Meanwhile, Johnson ran down the left hash, and after about 15 yards he faked left, suggesting he too would move with Schaub, who rolled left after the play-action. Safety Louis Delmas was 5 yards deeper and turned to go toward the sideline behind Johnson.
The other safety, Eric Coleman, lined up like an off-corner on the left, and moved forward 5 yards when he thought Foster took the handoff. That gave the Texans Johnson against Delmas as that single-high safety they want on this play. Corner Jonte Green was up near the line of scrimmage on the same side, and looked to be ready to set an edge that would have forced Foster back inside. Outside linebacker DeAndre Levy took five steps forward playing the run before he wheeled to chase downfield.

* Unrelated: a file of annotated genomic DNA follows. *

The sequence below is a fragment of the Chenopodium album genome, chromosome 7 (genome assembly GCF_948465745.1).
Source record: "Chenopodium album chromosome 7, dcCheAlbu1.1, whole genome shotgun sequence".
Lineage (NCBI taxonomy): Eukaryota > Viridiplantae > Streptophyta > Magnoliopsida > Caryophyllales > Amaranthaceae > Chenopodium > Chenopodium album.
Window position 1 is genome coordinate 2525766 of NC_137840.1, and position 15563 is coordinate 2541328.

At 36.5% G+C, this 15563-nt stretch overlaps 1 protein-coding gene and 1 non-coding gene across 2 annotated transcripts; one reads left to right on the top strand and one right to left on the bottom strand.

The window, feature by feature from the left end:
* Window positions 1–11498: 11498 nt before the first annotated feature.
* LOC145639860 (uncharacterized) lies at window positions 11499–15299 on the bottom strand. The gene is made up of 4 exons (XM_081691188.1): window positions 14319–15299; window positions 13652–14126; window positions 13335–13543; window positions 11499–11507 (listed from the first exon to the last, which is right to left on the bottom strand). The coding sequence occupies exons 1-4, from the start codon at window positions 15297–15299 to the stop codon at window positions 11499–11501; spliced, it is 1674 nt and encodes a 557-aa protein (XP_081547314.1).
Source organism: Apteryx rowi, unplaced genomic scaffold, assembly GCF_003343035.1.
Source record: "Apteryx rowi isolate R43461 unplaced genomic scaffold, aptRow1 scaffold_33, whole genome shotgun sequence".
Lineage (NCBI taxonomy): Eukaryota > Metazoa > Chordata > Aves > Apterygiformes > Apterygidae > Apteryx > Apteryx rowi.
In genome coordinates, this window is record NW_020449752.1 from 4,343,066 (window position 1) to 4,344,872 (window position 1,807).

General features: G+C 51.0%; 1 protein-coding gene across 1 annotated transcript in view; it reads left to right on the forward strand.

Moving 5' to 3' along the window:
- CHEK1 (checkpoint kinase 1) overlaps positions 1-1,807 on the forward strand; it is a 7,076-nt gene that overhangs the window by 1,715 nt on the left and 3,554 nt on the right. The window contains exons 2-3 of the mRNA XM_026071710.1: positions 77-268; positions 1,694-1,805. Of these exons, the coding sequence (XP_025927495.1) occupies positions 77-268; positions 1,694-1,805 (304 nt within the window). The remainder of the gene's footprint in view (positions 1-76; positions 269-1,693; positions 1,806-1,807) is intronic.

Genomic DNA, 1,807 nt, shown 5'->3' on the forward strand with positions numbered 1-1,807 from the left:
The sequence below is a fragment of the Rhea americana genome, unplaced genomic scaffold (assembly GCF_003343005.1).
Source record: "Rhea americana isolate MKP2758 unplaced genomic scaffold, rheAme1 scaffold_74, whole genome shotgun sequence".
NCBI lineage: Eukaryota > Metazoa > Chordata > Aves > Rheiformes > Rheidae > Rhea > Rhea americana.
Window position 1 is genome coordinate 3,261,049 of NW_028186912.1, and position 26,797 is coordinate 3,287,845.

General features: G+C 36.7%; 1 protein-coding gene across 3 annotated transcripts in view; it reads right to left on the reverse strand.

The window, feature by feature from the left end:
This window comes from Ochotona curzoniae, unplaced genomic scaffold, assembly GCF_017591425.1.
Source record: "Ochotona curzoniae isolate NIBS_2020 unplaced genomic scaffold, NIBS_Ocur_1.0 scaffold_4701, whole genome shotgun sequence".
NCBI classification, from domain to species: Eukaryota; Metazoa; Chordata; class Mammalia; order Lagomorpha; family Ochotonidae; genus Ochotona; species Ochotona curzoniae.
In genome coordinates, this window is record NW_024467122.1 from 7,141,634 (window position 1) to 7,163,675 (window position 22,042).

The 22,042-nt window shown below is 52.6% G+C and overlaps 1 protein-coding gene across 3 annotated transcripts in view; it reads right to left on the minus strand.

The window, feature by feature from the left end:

After faking left, Johnson cut back and was crossing the field from left to right at the Detroit 45-yard line. He was well behind Coleman, Green and Levy as they chased to catch up, and well in front of Delmas who was playing catch-up coming across and also bumped into back judge Greg Yette.
If Schaub had led Johnson more, it could have gone for more than 37 yards. Johnson slowed down to catch it and Coleman caught up to make the tackle. Even so, it qualified as the big play on a 74-yard touchdown drive.
In summary: The Texans faked a run right that got virtually all the defense going that way, then they rolled Schaub left, and the defense reversed course, chasing Schaub and his targets the opposite direction. Then the throw went back to the right. Houston effectively got Detroit’s defense to change direction three times.